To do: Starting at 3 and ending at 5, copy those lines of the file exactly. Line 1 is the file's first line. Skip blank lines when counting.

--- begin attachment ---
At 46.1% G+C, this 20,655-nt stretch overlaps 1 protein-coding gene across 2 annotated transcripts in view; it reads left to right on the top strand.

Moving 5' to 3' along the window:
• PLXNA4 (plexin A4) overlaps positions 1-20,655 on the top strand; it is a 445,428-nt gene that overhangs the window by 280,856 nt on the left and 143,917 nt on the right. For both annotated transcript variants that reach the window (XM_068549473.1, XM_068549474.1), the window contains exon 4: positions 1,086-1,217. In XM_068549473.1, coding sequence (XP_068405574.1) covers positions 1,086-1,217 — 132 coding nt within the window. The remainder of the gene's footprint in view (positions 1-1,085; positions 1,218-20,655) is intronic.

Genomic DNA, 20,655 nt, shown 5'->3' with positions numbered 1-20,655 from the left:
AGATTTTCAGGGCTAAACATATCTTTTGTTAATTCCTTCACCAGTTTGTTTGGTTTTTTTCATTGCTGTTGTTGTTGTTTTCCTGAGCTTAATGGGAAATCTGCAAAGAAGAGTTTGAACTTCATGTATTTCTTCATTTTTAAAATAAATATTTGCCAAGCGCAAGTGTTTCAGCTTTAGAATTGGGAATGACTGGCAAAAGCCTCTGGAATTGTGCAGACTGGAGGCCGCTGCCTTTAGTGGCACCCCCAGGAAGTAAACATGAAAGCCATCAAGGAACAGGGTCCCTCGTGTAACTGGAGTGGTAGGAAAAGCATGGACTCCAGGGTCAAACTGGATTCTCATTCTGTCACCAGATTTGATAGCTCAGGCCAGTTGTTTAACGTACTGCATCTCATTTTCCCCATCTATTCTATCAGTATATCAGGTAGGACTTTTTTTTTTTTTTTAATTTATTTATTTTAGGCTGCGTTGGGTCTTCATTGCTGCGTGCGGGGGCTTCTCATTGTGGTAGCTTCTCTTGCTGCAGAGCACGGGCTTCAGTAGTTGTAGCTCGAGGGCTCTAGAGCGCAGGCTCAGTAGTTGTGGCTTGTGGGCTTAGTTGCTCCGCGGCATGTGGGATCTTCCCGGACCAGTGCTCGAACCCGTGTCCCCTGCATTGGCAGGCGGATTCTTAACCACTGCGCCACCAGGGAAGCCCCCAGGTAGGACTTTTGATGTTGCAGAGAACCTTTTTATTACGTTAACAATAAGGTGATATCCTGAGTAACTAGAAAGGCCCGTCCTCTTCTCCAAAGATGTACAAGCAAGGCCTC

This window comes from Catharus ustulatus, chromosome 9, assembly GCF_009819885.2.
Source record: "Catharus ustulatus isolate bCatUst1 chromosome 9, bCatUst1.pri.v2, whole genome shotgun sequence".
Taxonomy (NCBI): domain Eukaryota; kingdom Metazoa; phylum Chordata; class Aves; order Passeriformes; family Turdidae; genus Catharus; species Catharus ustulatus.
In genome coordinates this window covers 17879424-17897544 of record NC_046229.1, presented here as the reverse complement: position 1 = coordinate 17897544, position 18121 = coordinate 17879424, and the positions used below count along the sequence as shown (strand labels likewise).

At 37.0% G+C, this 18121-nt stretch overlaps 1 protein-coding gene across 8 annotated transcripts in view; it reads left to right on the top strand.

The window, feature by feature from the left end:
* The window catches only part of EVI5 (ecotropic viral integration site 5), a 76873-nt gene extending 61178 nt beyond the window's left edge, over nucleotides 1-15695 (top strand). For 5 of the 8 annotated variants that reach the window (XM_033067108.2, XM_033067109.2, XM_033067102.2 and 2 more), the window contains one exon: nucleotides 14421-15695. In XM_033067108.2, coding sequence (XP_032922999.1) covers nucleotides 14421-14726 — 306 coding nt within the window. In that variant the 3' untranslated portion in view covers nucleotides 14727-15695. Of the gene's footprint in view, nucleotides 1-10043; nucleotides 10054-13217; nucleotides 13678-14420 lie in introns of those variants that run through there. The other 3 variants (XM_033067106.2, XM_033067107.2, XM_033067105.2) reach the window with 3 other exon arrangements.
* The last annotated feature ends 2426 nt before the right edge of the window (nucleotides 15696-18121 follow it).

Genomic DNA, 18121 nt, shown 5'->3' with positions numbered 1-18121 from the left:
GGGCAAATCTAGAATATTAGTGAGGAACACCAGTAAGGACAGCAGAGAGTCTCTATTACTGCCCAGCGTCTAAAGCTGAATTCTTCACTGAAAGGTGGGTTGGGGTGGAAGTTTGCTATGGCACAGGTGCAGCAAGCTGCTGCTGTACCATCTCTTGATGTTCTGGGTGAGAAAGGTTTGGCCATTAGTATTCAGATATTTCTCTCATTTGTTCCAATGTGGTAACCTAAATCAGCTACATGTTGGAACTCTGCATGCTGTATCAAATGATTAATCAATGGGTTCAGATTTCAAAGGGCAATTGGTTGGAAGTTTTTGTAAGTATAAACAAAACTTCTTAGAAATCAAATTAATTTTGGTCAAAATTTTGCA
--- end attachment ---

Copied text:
• PLXNA4 (plexin A4) overlaps positions 1-20,655 on the top strand; it is a 445,428-nt gene that overhangs the window by 280,856 nt on the left and 143,917 nt on the right. For both annotated transcript variants that reach the window (XM_068549473.1, XM_068549474.1), the window contains exon 4: positions 1,086-1,217. In XM_068549473.1, coding sequence (XP_068405574.1) covers positions 1,086-1,217 — 132 coding nt within the window. The remainder of the gene's footprint in view (positions 1-1,085; positions 1,218-20,655) is intronic.

Genomic DNA, 20,655 nt, shown 5'->3' with positions numbered 1-20,655 from the left:
AGATTTTCAGGGCTAAACATATCTTTTGTTAATTCCTTCACCAGTTTGTTTGGTTTTTTTCATTGCTGTTGTTGTTGTTTTCCTGAGCTTAATGGGAAATCTGCAAAGAAGAGTTTGAACTTCATGTATTTCTTCATTTTTAAAATAAATATTTGCCAAGCGCAAGTGTTTCAGCTTTAGAATTGGGAATGACTGGCAAAAGCCTCTGGAATTGTGCAGACTGGAGGCCGCTGCCTTTAGTGGCACCCCCAGGAAGTAAACATGAAAGCCATCAAGGAACAGGGTCCCTCGTGTAACTGGAGTGGTAGGAAAAGCATGGACTCCAGGGTCAAACTGGATTCTCATTCTGTCACCAGATTTGATAGCTCAGGCCAGTTGTTTAACGTACTGCATCTCATTTTCCCCATCTATTCTATCAGTATATCAGGTAGGACTTTTTTTTTTTTTTTAATTTATTTATTTTAGGCTGCGTTGGGTCTTCATTGCTGCGTGCGGGGGCTTCTCATTGTGGTAGCTTCTCTTGCTGCAGAGCACGGGCTTCAGTAGTTGTAGCTCGAGGGCTCTAGAGCGCAGGCTCAGTAGTTGTGGCTTGTGGGCTTAGTTGCTCCGCGGCATGTGGGATCTTCCCGGACCAGTGCTCGAACCCGTGTCCCCTGCATTGGCAGGCGGATTCTTAACCACTGCGCCACCAGGGAAGCCCCCAGGTAGGACTTTTGATGTTGCAGAGAACCTTTTTATTACGTTAACAATAAGGTGATATCCTGAGTAACTAGAAAGGCCCGTCCTCTTCTCCAAAGATGTACAAGCAAGGCCTC